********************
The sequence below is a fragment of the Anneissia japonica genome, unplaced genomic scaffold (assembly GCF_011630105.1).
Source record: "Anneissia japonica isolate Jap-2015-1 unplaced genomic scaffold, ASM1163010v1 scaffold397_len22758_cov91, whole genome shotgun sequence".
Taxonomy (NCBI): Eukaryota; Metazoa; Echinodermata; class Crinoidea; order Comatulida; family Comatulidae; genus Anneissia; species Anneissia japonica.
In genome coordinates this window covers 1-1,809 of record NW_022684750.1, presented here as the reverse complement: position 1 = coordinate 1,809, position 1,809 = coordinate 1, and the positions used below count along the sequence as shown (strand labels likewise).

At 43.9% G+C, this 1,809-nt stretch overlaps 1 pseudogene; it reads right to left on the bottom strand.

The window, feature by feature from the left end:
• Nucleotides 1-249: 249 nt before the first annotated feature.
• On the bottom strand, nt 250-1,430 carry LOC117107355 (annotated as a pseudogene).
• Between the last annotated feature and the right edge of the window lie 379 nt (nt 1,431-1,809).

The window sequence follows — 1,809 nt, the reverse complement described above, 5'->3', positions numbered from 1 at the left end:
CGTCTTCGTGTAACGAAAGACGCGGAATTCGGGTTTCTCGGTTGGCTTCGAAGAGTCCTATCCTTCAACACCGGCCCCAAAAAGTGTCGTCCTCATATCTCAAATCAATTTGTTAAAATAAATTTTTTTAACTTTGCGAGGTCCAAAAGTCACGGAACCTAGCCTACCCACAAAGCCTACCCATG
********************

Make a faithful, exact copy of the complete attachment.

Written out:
The sequence below is a fragment of the Anneissia japonica genome, unplaced genomic scaffold (assembly GCF_011630105.1).
Source record: "Anneissia japonica isolate Jap-2015-1 unplaced genomic scaffold, ASM1163010v1 scaffold397_len22758_cov91, whole genome shotgun sequence".
Taxonomy (NCBI): Eukaryota; Metazoa; Echinodermata; class Crinoidea; order Comatulida; family Comatulidae; genus Anneissia; species Anneissia japonica.
In genome coordinates this window covers 1-1,809 of record NW_022684750.1, presented here as the reverse complement: position 1 = coordinate 1,809, position 1,809 = coordinate 1, and the positions used below count along the sequence as shown (strand labels likewise).

At 43.9% G+C, this 1,809-nt stretch overlaps 1 pseudogene; it reads right to left on the bottom strand.

The window, feature by feature from the left end:
• Nucleotides 1-249: 249 nt before the first annotated feature.
• On the bottom strand, nt 250-1,430 carry LOC117107355 (annotated as a pseudogene).
• Between the last annotated feature and the right edge of the window lie 379 nt (nt 1,431-1,809).

The window sequence follows — 1,809 nt, the reverse complement described above, 5'->3', positions numbered from 1 at the left end:
CGTCTTCGTGTAACGAAAGACGCGGAATTCGGGTTTCTCGGTTGGCTTCGAAGAGTCCTATCCTTCAACACCGGCCCCAAAAAGTGTCGTCCTCATATCTCAAATCAATTTGTTAAAATAAATTTTTTTAACTTTGCGAGGTCCAAAAGTCACGGAACCTAGCCTACCCACAAAGCCTACCCATG